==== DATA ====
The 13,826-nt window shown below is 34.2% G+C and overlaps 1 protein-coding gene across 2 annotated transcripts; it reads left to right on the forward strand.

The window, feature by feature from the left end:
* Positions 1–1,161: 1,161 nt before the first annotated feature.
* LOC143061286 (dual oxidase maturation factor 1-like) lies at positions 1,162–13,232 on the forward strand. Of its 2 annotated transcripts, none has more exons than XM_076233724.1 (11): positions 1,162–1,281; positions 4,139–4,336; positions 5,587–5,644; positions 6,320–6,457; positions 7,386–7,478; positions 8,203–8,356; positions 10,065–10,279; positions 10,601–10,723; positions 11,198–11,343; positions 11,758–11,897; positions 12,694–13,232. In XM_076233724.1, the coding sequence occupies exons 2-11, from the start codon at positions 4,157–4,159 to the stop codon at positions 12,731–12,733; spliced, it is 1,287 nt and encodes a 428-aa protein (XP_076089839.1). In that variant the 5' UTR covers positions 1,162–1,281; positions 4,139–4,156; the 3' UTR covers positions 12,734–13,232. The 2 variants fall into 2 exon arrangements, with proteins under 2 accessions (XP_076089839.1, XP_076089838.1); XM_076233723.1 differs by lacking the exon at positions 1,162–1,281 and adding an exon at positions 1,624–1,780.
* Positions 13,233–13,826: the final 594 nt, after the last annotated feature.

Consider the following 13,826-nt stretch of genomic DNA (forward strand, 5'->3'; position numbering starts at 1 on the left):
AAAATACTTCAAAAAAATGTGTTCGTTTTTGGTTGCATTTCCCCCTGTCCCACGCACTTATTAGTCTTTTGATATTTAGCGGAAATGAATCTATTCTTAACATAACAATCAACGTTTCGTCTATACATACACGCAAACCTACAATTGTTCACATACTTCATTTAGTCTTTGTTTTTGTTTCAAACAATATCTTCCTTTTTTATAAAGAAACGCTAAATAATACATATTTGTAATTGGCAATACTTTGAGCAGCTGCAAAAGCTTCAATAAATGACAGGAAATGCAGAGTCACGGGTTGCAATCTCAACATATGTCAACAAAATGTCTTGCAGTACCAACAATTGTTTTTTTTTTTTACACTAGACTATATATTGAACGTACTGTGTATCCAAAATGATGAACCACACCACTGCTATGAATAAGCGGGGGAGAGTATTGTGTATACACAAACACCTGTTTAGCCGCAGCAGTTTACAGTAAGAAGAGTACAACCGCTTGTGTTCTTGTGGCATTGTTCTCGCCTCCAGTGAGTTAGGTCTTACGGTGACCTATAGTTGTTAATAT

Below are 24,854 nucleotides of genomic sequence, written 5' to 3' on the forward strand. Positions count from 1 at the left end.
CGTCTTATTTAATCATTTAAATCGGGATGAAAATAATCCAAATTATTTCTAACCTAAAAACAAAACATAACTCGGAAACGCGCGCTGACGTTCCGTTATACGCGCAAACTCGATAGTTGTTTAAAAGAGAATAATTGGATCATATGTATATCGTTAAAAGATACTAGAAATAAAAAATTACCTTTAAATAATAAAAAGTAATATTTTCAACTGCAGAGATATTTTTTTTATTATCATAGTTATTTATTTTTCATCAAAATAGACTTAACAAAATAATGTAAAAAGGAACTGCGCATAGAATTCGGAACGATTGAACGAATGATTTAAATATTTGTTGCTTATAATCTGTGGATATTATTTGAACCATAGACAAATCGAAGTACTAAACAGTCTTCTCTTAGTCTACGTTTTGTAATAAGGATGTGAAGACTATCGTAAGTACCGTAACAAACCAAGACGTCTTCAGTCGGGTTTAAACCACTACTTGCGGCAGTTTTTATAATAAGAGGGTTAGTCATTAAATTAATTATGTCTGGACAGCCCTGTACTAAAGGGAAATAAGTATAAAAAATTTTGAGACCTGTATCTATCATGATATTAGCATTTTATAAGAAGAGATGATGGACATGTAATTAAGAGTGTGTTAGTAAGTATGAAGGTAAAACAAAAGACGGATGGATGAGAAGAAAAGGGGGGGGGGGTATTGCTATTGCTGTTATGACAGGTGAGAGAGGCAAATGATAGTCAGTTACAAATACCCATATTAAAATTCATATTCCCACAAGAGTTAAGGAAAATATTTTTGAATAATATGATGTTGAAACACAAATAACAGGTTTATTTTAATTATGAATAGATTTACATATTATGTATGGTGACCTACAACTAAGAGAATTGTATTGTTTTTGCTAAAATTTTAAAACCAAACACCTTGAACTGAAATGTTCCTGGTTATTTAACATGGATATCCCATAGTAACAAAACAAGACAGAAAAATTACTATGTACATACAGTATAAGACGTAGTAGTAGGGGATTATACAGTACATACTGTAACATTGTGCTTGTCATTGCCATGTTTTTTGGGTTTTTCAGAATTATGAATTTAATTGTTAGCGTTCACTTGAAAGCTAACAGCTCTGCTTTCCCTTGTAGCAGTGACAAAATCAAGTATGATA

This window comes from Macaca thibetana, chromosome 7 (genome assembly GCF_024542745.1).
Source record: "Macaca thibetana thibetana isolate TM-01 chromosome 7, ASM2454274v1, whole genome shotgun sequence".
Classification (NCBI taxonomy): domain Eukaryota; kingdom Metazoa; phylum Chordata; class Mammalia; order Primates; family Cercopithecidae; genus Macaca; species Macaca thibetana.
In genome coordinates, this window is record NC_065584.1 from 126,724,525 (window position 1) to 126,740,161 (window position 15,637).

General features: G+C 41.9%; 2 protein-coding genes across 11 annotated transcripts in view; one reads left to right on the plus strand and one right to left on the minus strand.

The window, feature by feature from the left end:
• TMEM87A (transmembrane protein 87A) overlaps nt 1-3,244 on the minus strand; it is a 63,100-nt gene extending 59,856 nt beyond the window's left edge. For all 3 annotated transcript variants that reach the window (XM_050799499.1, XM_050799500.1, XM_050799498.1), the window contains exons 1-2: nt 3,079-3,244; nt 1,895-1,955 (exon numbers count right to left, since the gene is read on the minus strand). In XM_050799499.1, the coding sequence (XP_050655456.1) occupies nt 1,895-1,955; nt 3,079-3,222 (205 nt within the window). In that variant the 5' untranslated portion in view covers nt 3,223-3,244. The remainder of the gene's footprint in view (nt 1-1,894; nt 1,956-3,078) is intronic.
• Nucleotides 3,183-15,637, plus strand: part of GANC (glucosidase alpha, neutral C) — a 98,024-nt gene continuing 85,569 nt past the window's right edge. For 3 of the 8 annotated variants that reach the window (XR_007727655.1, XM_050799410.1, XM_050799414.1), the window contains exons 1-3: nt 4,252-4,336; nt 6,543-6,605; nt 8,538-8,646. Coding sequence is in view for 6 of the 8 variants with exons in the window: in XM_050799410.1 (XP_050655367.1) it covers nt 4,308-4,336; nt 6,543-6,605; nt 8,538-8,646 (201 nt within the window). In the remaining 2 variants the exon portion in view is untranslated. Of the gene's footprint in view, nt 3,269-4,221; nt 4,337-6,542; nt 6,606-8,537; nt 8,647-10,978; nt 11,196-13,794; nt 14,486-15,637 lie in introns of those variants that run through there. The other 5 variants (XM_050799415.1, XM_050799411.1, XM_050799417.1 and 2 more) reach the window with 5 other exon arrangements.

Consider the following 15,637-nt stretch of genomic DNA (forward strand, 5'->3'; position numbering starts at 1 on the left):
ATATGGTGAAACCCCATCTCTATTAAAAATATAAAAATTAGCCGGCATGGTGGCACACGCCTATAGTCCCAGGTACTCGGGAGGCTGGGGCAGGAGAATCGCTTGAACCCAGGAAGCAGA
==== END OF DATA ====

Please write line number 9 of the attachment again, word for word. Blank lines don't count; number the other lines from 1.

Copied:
CGTCTTATTTAATCATTTAAATCGGGATGAAAATAATCCAAATTATTTCTAACCTAAAAACAAAACATAACTCGGAAACGCGCGCTGACGTTCCGTTATACGCGCAAACTCGATAGTTGTTTAAAAGAGAATAATTGGATCATATGTATATCGTTAAAAGATACTAGAAATAAAAAATTACCTTTAAATAATAAAAAGTAATATTTTCAACTGCAGAGATATTTTTTTTATTATCATAGTTATTTATTTTTCATCAAAATAGACTTAACAAAATAATGTAAAAAGGAACTGCGCATAGAATTCGGAACGATTGAACGAATGATTTAAATATTTGTTGCTTATAATCTGTGGATATTATTTGAACCATAGACAAATCGAAGTACTAAACAGTCTTCTCTTAGTCTACGTTTTGTAATAAGGATGTGAAGACTATCGTAAGTACCGTAACAAACCAAGACGTCTTCAGTCGGGTTTAAACCACTACTTGCGGCAGTTTTTATAATAAGAGGGTTAGTCATTAAATTAATTATGTCTGGACAGCCCTGTACTAAAGGGAAATAAGTATAAAAAATTTTGAGACCTGTATCTATCATGATATTAGCATTTTATAAGAAGAGATGATGGACATGTAATTAAGAGTGTGTTAGTAAGTATGAAGGTAAAACAAAAGACGGATGGATGAGAAGAAAAGGGGGGGGGGGTATTGCTATTGCTGTTATGACAGGTGAGAGAGGCAAATGATAGTCAGTTACAAATACCCATATTAAAATTCATATTCCCACAAGAGTTAAGGAAAATATTTTTGAATAATATGATGTTGAAACACAAATAACAGGTTTATTTTAATTATGAATAGATTTACATATTATGTATGGTGACCTACAACTAAGAGAATTGTATTGTTTTTGCTAAAATTTTAAAACCAAACACCTTGAACTGAAATGTTCCTGGTTATTTAACATGGATATCCCATAGTAACAAAACAAGACAGAAAAATTACTATGTACATACAGTATAAGACGTAGTAGTAGGGGATTATACAGTACATACTGTAACATTGTGCTTGTCATTGCCATGTTTTTTGGGTTTTTCAGAATTATGAATTTAATTGTTAGCGTTCACTTGAAAGCTAACAGCTCTGCTTTCCCTTGTAGCAGTGACAAAATCAAGTATGATA